Standing Desks

I’ve been working with a standing desk for well over 5 years now, it was probably 2012 when I started.

I used a plank of wood balanced between a recycling box and a stack of magazines as a test run for 2 weeks. It was fine, my boss modified my desk for me.

I’m now on my 3rd “custom built” desk (think normal desk, with a coffee table screwed on top of it) and 2 more of my colleagues have got them as well in the office (sporting the Mk4 and Mk5 desks, much better than my Mk3)

I built a desk at home as well, again just adding more stuff on top of a normal desk – then I moved house and I’m now working on my very first pure standing desk.

It’s a wall mounted floating desk, that folds away so it doesn’t take up much space in the room. I’ll include a gallery with some pictures at some point showing the different types of desk I’ve used over the years.

The following are some points that I think will be useful to all who want to give it a go (note some are general points about any desk, not just standing desks)

Bad back, bad shoulders:

I sit at my colleague’s desks regularly for about an hour to help with code, and my shoulders are always burning by the end of it.

Standing up keeps my back and shoulders upright and stops me from slouching. It’s so much better for me.

The key is building it to the height of my elbows when they are bent to use a keyboard. I don’t have to dip down or stretch up to reach it.

My desk has helped with back and neck problems

Monitor stand

Get a monitor stand, not just for a standing desk, any desk. My eye level is slap bang in the middle of the top row of monitors AND THIS IS FINE… all the content I work on is at the bottom of the code editors, or command line windows, or the console in Chrome. I don’t really need “File, Edit, Tools” etc… keyboard shortcuts mate. So it might not work for you, but move the monitors to THE HEIGHT THAT IS COMFY FOR YOU!

Tower/PC not on the floor

I’ve got my actual tower PC sat on it’s side on the lower desktop. All cables go out the back of the riser, and there is space for them to all plug into the extension lead. This keeps all my cables off the floor, the only thing I have dropping down is the plug and the ethernet cable. It’s tidy.

It’s not on the floor so it doesn’t suck up loads of dust!

Take sitting breaks

I also tend to keep a stool under the desk so I can go and join colleagues at their old fashioned sitting desks, although like I said, I can’t stay sat down for long before my back and shoulders start to ache.

You do need to sit down and pause a few times through the day. Lunch break, working with colleagues, going to the toilet. You can’t do a full day straight, but I find I don’t need to pause for long.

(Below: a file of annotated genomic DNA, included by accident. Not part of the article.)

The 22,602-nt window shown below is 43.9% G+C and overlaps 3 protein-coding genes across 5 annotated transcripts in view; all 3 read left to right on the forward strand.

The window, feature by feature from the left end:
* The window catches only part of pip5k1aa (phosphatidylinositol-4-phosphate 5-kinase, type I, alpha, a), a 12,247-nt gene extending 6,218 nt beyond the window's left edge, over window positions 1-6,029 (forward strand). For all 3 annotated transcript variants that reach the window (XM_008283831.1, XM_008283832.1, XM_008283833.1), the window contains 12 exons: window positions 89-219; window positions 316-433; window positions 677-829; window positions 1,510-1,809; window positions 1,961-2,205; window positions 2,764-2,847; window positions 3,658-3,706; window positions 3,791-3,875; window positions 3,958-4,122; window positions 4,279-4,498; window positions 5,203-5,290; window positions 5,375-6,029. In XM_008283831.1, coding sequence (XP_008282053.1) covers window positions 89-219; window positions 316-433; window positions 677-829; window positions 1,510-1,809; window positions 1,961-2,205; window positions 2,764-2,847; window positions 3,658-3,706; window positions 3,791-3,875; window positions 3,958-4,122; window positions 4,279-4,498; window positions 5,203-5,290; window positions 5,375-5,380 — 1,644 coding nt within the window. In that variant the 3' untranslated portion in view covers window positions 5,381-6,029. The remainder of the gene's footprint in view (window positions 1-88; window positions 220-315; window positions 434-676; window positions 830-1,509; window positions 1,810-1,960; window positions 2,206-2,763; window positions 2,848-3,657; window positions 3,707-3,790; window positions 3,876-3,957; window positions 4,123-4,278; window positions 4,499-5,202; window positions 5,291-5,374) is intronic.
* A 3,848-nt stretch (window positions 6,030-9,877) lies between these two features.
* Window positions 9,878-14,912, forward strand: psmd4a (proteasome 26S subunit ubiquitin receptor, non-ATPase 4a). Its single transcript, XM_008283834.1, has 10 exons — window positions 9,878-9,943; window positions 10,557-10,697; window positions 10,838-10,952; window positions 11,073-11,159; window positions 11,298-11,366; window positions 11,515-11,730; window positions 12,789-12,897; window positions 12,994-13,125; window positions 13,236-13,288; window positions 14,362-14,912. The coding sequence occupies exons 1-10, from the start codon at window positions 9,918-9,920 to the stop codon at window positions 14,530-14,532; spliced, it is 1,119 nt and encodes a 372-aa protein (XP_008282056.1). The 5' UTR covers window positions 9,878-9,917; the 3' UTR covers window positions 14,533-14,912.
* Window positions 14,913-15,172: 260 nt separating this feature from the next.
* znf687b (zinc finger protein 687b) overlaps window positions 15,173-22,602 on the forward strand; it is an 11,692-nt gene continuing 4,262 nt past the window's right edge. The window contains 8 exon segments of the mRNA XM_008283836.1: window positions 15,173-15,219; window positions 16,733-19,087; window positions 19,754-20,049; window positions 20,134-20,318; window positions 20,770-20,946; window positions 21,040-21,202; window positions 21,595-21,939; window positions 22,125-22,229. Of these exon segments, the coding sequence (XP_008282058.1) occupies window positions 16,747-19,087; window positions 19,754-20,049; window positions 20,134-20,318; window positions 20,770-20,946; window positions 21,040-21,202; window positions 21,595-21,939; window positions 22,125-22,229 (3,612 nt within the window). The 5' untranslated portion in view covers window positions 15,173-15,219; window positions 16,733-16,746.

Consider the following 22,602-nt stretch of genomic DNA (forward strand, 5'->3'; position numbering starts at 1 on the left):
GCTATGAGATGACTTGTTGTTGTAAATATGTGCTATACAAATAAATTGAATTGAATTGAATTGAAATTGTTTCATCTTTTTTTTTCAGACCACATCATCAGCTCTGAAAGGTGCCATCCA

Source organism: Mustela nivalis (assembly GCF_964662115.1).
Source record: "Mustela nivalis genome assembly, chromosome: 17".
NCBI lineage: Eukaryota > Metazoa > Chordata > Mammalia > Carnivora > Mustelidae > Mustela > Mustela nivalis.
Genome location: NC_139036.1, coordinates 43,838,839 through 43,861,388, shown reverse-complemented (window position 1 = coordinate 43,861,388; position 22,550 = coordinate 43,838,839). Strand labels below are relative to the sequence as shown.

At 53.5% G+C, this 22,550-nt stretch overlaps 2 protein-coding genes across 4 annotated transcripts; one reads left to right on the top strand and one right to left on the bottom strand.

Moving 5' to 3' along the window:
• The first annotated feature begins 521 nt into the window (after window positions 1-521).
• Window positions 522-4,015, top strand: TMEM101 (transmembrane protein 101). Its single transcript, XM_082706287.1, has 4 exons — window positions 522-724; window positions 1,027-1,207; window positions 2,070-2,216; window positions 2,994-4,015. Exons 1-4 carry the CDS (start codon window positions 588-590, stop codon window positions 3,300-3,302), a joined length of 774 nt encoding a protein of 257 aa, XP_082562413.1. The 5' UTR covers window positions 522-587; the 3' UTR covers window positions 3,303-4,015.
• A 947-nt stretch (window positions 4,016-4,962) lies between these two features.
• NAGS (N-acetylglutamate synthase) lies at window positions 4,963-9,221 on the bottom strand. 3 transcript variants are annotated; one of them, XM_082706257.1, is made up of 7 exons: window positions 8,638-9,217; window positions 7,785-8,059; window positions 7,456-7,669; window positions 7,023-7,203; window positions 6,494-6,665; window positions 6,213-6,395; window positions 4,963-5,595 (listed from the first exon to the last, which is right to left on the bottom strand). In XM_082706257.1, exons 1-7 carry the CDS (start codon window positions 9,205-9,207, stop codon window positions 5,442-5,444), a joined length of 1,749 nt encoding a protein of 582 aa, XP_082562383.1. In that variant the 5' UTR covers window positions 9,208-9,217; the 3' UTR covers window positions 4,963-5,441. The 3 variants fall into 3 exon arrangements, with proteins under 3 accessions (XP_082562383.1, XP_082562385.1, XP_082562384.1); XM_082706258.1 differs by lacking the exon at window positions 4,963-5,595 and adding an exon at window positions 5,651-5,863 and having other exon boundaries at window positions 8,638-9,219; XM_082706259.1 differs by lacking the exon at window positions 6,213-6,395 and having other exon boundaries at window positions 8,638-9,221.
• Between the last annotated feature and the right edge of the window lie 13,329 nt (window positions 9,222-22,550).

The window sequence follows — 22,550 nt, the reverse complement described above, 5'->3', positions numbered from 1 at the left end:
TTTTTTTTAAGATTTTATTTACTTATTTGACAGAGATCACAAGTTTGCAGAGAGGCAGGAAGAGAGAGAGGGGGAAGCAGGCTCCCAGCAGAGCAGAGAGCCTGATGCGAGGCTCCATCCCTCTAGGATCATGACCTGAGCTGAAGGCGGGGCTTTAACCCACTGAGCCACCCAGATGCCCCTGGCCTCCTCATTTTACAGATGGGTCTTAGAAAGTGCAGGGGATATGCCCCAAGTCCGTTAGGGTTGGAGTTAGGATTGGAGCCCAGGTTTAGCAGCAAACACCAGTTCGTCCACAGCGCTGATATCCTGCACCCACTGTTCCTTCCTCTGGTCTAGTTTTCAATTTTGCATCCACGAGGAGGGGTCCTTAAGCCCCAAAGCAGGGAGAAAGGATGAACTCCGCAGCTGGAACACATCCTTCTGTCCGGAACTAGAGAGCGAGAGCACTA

So sit comfortably, relax your body, read/discuss/brain storm, you are resting your legs.

Don’t wear shoes (or at least wear good ones)

I stand with no shoes on, and currently the new office has a nice soft carpet so I’m quite happy just in socks. The old office had a harder floor, I just bought myself a 50cm square piece of chair foam to stand on. It’s fine, I can happily get through my 10 hour days on it. Apparently Judo crash mats work just as well, but the chair foam is cheap and does the job perfectly.

Don’t stand completely still

When you’re at your desk and don’t stand with a 50/50 weight distribution. Basically move around, stay comfy, change positions – like if you worked in a shop, you’d move around a bit. Maybe 50/50 straight upright works for you, but I basically don’t stand in the same position for longer than a decent album’s worth of time, and that’s only if I have to do some headphones-on, ignore-everyone-else style coding.

Fidget basically, keep blood flowing (same on a sitting desk)

Standing also burns more calories

Following on from the previous point, this whole thing has helped keep some of those desk snacks off my waistline.

Standing keeps you awake

As well as the previous points , standing keeps you awake in the afternoon lull, helps keep you alert. I find I move around the office a lot more and that helps my workflow in many ways – I have a little stroll to work over a problem in my head, I go collect stuff from the printer as I print it instead of letting it pile up, I fill a few minutes here and there with something that needs doing away from my desk. This gives my body a chance to flex a bit, and my mind gets to re-approach a problem slightly fresher

Sat down, in the past, I’ve dozed off leaning on my hands… only occasionally